Tables are very useful and often used in many documents, and can be a good tool for formatting text (especially if you make the borders invisible – Table > Table properties), as setting the same formatting using Tabs can be more time consuming.
To insert a table, press icon “5” on the custom toolbar or access TABLE > INSERT TABLE. You can specify the number of rows or columns you want in your table, or press TAB while in the bottom right cell to automatically create a new row. You can move between cells in a table by pressing TAB or SHIFT TAB. To place an actual tab within a table cell, you must use CTRL TAB. When in a cell, you can see a miniature ruler bar for that cell with which you can format a paragraph within a table cell in the same manner as any other paragraph.
You can change the dimension of a table or its cells by dragging its column boundaries (when holding the mouse cursor above these column boundaries, you will see how the mouse cursor changes to special arrows – after which you can drag the boundaries). If you want to drag the height of cells, you must do so by positioning the mouse cursor over the represented boundaries in the vertical ruler bar in Page Layout view, wait until you see the special arrows and then begin dragging. You can also drag boundaries for only certain cells by first selecting those cells (they should appear black) before dragging the boundaries.
Once you have formatted the dimensions of a table, you can also give the table visible borders or shading, accomplished by accessing FORMAT > BORDERS AND SHADING, or by accessing the Borders and Shading toolbar by pressing icon “16” on the custom toolbar. Remember that such border and shading instructions will only affect those cells which you have selected.
Convert Text to Table
Sometimes you may want to convert some text to a table. For example, columns of names and numbers that you started to create using Tab, but later decided that it would look nicer in an actual table.
Select the text that you want to convert and then choose Text > Convert to Table. The following window will appear.
The Number of Columns will adjust according to what you chose for Separate Text At. In our example, Tabs would be the logical selection. But wait! Perhaps you pressed Tab several times when creating your columns. In this case each Tab would be converted into a table cell separator, meaning that you only want ONE tab between the names and numbers. In which case, before converting the text to a table, while it is selected, search and replace (ctrl+h) double tabs with single tabs. In the search and replace window:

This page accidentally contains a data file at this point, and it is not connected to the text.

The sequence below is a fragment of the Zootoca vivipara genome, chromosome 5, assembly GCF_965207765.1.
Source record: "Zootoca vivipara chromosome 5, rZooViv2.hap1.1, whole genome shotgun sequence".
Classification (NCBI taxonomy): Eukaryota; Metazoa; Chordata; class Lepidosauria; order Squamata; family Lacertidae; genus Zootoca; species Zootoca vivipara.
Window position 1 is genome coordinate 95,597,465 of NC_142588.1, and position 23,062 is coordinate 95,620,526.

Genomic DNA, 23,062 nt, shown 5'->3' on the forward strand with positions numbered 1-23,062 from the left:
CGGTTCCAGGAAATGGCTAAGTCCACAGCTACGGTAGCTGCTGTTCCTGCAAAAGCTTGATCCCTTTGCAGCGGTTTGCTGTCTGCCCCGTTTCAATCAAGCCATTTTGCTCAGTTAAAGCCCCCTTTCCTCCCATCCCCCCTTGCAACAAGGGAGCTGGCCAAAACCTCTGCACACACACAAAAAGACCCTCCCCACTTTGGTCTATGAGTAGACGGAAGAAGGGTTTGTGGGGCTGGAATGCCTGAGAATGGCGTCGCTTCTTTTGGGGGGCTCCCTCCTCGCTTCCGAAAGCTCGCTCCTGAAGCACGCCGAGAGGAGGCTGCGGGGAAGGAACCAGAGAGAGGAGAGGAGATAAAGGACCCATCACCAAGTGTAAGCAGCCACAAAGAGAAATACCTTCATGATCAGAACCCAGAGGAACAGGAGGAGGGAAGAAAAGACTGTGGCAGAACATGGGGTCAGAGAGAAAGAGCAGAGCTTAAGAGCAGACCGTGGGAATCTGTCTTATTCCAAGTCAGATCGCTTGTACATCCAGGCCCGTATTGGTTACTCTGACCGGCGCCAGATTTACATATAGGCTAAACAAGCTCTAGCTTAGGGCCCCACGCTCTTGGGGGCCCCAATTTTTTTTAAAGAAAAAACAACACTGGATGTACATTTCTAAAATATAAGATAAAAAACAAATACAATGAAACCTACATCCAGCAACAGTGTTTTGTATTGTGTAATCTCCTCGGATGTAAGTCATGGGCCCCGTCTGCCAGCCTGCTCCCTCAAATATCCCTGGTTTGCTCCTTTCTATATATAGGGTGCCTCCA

press the More icon to expand this window, and then the Special icon at the bottom. That pops up the list shown above. Between the Format and the Special icons, the search and replace window can serve as a powerful tool, so keep this in mind!
The code for tab is ^t (^p is for paragraph mark/backwards P), so search ^t^t and replace it with ^t, like so:
Press the Replace All icon (or alt+a, as you see the A is underlined in that icon – alt+f will press the Find Next icon, alt+g will go to the Go To tab etc – these underlined characters work the same throughout all windows, when used with the ALT key). A window will popup asking if you want to search and replace the same throughout the rest of the document, which is not selected. Press No, or Escape on the keyboard. By pressing alt+a and escape in rapid succession, you can quickly reduce all strings of tabs to single tabs only. Then you are ready to convert your text to a table with the right number of columns.
Alternatively, in the Separate Text At section of your convert text to table window, you can select Other and type in a special character of your choice, manually typing in that character between the words where you want to put the column separators between the cells.
Note that the paragraph mark/backwards P will always start a new row in the table.
You can also select a table and Convert Table to Text in backwards fashion.
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